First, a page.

The test ballots include one that is blank and another that has been overmarked. A warning will appear on the monitor, letting the voter know there is a problem with his ballot. At that point, the voter has a choice. He can either hit the "cast" button, letting the machine know he wants the ballot to be tabulated that way, or he can hit the "return" button which means the ballot will be returned to the voter, and he will need to go to an election judge to get a clean ballot.

It also has a test ballot that is rejected because the tracking marks have been tampered with, which means it is not the correct ballot for that precinct. This way cheaters can't bring a ballot from another precinct to vote.

Once all test ballots go through, the judge must print out a new tape which details how many votes were cast for each candidate. Those numbers must correspond to the numbers on a preprinted spreadsheet.

If all numbers match up, the test is successful. The judges sign the tapes and pack the machines back up. The tapes and the keys go into the original box, which is resealed with tape, signed and dated.

All absentee ballots are stored in a locked room at city hall. Up until a week before the election, absentee voters have the option of changing their votes.

Muller said in her experience, that has never happened.

On election day, the judges will all run another zero tape test before the polls open.

When the polls close, the number of ballots received must equal the number of voters marked on the rolls.

The numbers are sent electronically to the county and the paper ballots are stored in a locked room at city hall for up to 22 months.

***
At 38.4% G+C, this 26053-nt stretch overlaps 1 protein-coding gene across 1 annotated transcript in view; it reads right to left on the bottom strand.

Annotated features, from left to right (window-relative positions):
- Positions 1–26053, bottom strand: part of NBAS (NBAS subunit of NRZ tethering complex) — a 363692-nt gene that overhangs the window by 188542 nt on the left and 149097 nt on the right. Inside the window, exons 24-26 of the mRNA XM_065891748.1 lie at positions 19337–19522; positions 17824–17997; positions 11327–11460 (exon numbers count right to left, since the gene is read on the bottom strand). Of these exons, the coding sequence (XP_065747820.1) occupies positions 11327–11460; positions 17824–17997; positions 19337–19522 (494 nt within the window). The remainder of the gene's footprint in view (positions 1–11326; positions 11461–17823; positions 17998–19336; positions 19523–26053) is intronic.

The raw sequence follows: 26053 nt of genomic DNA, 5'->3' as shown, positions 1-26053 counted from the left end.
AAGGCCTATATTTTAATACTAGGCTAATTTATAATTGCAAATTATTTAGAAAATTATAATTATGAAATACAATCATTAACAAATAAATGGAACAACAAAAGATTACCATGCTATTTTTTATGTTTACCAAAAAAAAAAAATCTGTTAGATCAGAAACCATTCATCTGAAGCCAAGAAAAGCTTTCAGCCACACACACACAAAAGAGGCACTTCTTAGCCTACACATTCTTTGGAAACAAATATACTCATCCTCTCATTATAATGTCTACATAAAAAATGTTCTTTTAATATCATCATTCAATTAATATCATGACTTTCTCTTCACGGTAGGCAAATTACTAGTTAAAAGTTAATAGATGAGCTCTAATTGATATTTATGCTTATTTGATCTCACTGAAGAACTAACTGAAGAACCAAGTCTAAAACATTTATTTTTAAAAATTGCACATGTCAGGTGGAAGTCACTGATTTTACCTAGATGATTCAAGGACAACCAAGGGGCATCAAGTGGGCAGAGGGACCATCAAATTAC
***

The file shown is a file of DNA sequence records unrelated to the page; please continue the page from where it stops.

Andy Lokken, elections and vitals manager for Dakota County, said of the two dozen people election judges suspected of cheating in the last presidential election, only one proceeded to prosecution.

"It's extremely rare," he said of cheating. "There are a lot of safeguards people aren't aware of."

Can a student cheat by voting at college in a different state and voting at home as well?

Lokken said Minnesota's system is linked with several other surrounding states which notify a person's precinct if his vote was cast elsewhere.

Can cheating happen when a neighbor vouches for someone who just moved to the area and has no way of proving he lives in this precinct?

The voucher can only vouch for up to eight people and his name and identification are recorded, should there be a question later.

Can cheating happen when health care institutions vouch for their patients?

Lokken said a list of valid vouchers must be submitted by the institution. Election judges are on hand to make sure the patients are not being coerced.

"There's just no way anybody could rig the system," said election judge Blanche Reichert.

It helps that Farmington is small enough for judges to have a good sense of what's legitimate. None of the head judges — many have worked elections for several years — have ever had a problem with cheaters.

"In my mind, it's pretty tight," said Hazel Truax, election judge.

She's not saying people won't try to cheat.

"As much as people spend time trying to do it right, there are always people out there that spend as much time trying to cheat," she said.

If they try in Farmington, however, they'll probably get caught.

"If your name isn't in the book, you're not voting," Reichert said.